It is often argued that Henry Sidgwick is a conservative about moral matters, while Peter Singer is a radical. Both are exponents of a utilitarian account of morality but they use it to very different effect. I think this way of viewing the two is mistaken or, at the very least, overstated. Sidgwick is less conservative than has been suggested and Singer is less radical than he initially seems. To illustrate my point, I will rely on what each has to say about the moral demands of suffering and d…Read more
  •  863
    Henry Sidgwick's Moral Epistemology
    Journal of the History of Philosophy 48 (4): 491-519. 2010.
    In this essay I defend the view that Henry Sidgwick’s moral epistemology is a form of intuitionist foundationalism that grants common-sense morality no evidentiary role. In §1, I outline both the problematic of The Methods of Ethics and the main elements of its argument for utilitarianism. In §§2-4 I provide my interpretation of Sidgwick’s moral epistemology. In §§ 5-8 I refute rival interpretations, including the Rawlsian view that Sidgwick endorses some version of reflective equilibrium and th…Read more
  •  816
    Singer, Peter (1946-)
    In Michael Gibbons (ed.), Encyclopedia of Political Thought, Wiley-blackwell. pp. 3454-3455. 2014.
    A short encyclopedia article on Peter Singer which discusses his views on the obligations that the global wealthy have to the global poor and on our obligations to non-human animals.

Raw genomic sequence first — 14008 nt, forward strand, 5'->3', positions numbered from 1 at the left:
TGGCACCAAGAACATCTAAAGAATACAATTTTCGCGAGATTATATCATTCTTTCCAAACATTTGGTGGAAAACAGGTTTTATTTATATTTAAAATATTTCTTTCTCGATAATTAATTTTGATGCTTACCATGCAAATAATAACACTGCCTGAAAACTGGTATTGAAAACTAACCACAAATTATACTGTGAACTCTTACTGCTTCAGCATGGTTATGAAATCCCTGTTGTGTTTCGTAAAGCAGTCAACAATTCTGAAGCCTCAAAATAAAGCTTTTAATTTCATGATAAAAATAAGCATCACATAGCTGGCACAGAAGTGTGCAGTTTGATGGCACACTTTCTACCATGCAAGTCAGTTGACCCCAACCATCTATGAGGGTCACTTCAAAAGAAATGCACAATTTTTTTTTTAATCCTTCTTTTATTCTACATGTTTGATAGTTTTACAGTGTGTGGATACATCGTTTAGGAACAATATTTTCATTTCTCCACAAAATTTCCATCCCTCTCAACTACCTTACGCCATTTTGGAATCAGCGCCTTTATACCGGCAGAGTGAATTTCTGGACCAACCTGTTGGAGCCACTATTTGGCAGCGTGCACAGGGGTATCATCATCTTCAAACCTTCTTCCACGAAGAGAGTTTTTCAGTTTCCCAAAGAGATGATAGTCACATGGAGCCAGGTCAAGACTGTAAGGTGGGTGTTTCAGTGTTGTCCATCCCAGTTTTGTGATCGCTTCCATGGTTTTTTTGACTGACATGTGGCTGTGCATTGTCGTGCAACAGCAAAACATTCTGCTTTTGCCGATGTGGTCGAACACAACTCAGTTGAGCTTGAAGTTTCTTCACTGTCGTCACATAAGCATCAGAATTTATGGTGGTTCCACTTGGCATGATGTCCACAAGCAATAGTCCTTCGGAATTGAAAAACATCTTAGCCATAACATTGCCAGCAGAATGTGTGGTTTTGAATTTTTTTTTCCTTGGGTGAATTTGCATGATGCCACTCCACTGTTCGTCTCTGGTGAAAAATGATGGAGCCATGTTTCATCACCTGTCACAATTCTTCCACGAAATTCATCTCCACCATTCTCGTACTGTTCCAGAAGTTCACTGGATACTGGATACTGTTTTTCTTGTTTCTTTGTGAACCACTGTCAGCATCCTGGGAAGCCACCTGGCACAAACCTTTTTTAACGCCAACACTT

•  786
    E. F. Carritt (1876-1964)
    In Hugh LaFollette (ed.), The International Encyclopedia of Ethics, Wiley-blackwell. 2016.
    E. F. Carritt (1876-1964) was educated at and taught in Oxford University. He made substantial contributions both to aesthetics and to moral philosophy. The focus of this entry is his work in moral philosophy. His most notable works in this field are The Theory of Morals (1928) and Ethical and Political Thinking (1947). Carritt developed views in metaethics and in normative ethics. In meta-ethics he defends a cognitivist, non-naturalist moral realism and was among the first to respond to A. J. A…Read more
  •  680
    This is a critical review of Terence Irwin's The Development of Ethics: A Historical and Critical Study. Volume III: From Kant to Rawls. Among other things, the review remarks on the book's treatment of utilitarianism and on its lack of discussion of work in feminist ethics in the twentieth century.
  •  599
    Ideal Utilitarianism
    In James Crimmins (ed.), Bloomsbury Encyclopedia of Utilitarianism, Bloomsbury Academic. 2013.
    An opinionated encyclopedia entry on ideal utilitarianism in which various arguments for the view are discussed and evaluated.
  •  509
    On Sidgwick's Demise: A Reply to Professor Deigh
    Utilitas 22 (1): 70-77. 2010.